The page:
South Koreans warned over North Korean restaurants
South Korea's government has warned its citizens travelling abroad to avoid dining in North Korean restaurants over fears they are funding the cash-strapped communist state.
The warning from Seoul's foreign ministry tells its citizens that scores of North Korean restaurants across China and Asia are ultimately owned by the North Korean government, and diners are inadvertently supplying hard currency for Pyongyang's weapons programmes, the Chosun Ilbo newspaper reports. As well as the financial concerns, Seoul says it's worried for the safety of its nationals abroad after the North's nuclear and ballistic missile tests, and the closure of an industrial zone run jointly by both governments, the Yonhap news agency says.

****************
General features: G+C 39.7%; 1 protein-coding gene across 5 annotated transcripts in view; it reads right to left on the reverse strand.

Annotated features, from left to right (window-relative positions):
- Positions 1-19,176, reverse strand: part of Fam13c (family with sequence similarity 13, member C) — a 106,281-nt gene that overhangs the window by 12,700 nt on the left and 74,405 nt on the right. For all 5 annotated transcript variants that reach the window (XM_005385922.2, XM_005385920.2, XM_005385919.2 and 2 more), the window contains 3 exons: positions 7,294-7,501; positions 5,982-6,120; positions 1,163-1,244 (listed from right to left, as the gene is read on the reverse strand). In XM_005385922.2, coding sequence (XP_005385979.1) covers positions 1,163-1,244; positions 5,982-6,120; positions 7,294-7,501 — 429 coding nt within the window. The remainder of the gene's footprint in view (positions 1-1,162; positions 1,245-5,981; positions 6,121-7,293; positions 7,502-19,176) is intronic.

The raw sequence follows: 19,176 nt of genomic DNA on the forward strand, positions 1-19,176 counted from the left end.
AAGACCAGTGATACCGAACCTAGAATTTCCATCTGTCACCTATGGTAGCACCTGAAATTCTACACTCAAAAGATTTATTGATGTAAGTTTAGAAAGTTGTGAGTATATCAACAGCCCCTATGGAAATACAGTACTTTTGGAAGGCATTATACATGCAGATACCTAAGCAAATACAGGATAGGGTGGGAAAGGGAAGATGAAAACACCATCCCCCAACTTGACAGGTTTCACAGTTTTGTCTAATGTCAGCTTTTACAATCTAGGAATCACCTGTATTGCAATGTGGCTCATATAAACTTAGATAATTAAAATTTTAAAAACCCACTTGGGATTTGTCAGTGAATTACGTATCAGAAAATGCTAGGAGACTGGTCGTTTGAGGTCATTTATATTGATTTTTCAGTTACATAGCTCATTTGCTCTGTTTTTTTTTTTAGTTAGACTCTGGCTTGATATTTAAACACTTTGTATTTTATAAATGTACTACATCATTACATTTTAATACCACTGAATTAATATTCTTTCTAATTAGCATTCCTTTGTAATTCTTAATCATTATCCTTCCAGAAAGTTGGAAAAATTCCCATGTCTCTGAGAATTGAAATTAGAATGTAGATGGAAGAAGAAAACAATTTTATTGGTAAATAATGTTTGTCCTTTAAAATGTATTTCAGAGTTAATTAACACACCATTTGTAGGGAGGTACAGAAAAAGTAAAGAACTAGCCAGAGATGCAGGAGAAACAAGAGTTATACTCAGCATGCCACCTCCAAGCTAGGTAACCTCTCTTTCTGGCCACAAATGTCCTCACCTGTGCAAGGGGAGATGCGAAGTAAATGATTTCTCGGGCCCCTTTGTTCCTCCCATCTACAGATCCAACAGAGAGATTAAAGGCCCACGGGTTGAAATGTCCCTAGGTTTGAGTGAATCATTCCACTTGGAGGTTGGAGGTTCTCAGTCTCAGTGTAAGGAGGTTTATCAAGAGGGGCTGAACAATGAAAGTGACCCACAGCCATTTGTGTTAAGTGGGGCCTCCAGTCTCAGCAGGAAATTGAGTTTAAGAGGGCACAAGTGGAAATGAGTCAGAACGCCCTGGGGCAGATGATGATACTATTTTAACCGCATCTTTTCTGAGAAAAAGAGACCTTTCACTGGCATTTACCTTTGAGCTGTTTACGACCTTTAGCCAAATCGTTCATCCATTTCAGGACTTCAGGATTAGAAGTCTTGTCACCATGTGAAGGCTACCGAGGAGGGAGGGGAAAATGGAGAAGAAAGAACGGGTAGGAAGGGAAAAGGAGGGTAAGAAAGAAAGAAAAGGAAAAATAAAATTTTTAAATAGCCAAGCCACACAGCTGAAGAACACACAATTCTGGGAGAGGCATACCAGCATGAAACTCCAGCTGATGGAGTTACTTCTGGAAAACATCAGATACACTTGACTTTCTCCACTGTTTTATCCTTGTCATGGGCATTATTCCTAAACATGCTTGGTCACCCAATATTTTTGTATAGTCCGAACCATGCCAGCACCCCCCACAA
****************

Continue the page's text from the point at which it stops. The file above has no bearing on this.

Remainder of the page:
Approximately 130 restaurants are operated in 12 countries, often under the "Pyongyang" brand name to attract Koreans travelling and working abroad, The Korea Times reports. Diners are attracted by North Korean waitresses - vetted for their loyalty to the Workers' Party - in traditional dress serving Korean delicacies, followed by a nightly show featuring song, dance and photo opportunities, according to a 2010 Chosun Ilbo feature.
South Korean intelligence estimates that over $100m (£70m) is remitted back to North Korea every year from the establishments' receipts to Room 39, the government department thought to be responsible for raising hard currency from abroad.
Despite the government warning, the lure of North Korean restaurants may be too strong for some. "I'd say those restaurants have attracted South Koreans because they offer a window on the world's most secretive state that I may not be able to visit before the two Koreas are united," a Daewoo employee told The Korea Times. And academic Yang Moo-jin appears to agree - a similar warning six years ago following the sinking of the South Korean naval corvette Cheonan "didn't have much impact", he said.
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